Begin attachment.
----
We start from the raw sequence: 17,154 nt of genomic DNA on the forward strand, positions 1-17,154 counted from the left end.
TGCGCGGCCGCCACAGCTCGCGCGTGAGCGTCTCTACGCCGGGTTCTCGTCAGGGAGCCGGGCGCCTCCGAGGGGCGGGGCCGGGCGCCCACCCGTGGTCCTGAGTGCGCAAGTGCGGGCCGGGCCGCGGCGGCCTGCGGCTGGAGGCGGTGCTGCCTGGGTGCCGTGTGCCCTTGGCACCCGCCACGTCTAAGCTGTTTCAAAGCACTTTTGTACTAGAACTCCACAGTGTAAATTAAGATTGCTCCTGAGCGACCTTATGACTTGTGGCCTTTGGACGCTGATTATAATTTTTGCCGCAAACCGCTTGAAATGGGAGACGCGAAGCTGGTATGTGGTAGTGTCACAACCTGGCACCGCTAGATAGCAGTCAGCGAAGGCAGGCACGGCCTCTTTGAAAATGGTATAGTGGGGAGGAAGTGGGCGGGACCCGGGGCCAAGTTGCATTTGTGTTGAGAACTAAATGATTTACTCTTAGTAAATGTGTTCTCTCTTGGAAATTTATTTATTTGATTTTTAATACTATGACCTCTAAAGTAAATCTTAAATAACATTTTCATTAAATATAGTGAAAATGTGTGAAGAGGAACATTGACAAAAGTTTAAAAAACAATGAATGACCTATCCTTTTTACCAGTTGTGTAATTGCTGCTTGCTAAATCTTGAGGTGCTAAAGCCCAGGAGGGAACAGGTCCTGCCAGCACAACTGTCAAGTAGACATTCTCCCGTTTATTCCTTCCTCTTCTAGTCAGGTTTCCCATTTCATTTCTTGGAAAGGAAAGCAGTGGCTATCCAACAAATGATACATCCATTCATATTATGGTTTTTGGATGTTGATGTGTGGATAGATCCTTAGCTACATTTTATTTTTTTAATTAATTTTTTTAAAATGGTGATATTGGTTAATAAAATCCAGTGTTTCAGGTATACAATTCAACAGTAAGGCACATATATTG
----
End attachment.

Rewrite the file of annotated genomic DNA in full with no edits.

We start from the raw sequence: 17,154 nt of genomic DNA on the forward strand, positions 1-17,154 counted from the left end.
TGCGCGGCCGCCACAGCTCGCGCGTGAGCGTCTCTACGCCGGGTTCTCGTCAGGGAGCCGGGCGCCTCCGAGGGGCGGGGCCGGGCGCCCACCCGTGGTCCTGAGTGCGCAAGTGCGGGCCGGGCCGCGGCGGCCTGCGGCTGGAGGCGGTGCTGCCTGGGTGCCGTGTGCCCTTGGCACCCGCCACGTCTAAGCTGTTTCAAAGCACTTTTGTACTAGAACTCCACAGTGTAAATTAAGATTGCTCCTGAGCGACCTTATGACTTGTGGCCTTTGGACGCTGATTATAATTTTTGCCGCAAACCGCTTGAAATGGGAGACGCGAAGCTGGTATGTGGTAGTGTCACAACCTGGCACCGCTAGATAGCAGTCAGCGAAGGCAGGCACGGCCTCTTTGAAAATGGTATAGTGGGGAGGAAGTGGGCGGGACCCGGGGCCAAGTTGCATTTGTGTTGAGAACTAAATGATTTACTCTTAGTAAATGTGTTCTCTCTTGGAAATTTATTTATTTGATTTTTAATACTATGACCTCTAAAGTAAATCTTAAATAACATTTTCATTAAATATAGTGAAAATGTGTGAAGAGGAACATTGACAAAAGTTTAAAAAACAATGAATGACCTATCCTTTTTACCAGTTGTGTAATTGCTGCTTGCTAAATCTTGAGGTGCTAAAGCCCAGGAGGGAACAGGTCCTGCCAGCACAACTGTCAAGTAGACATTCTCCCGTTTATTCCTTCCTCTTCTAGTCAGGTTTCCCATTTCATTTCTTGGAAAGGAAAGCAGTGGCTATCCAACAAATGATACATCCATTCATATTATGGTTTTTGGATGTTGATGTGTGGATAGATCCTTAGCTACATTTTATTTTTTTAATTAATTTTTTTAAAATGGTGATATTGGTTAATAAAATCCAGTGTTTCAGGTATACAATTCAACAGTAAGGCACATATATTG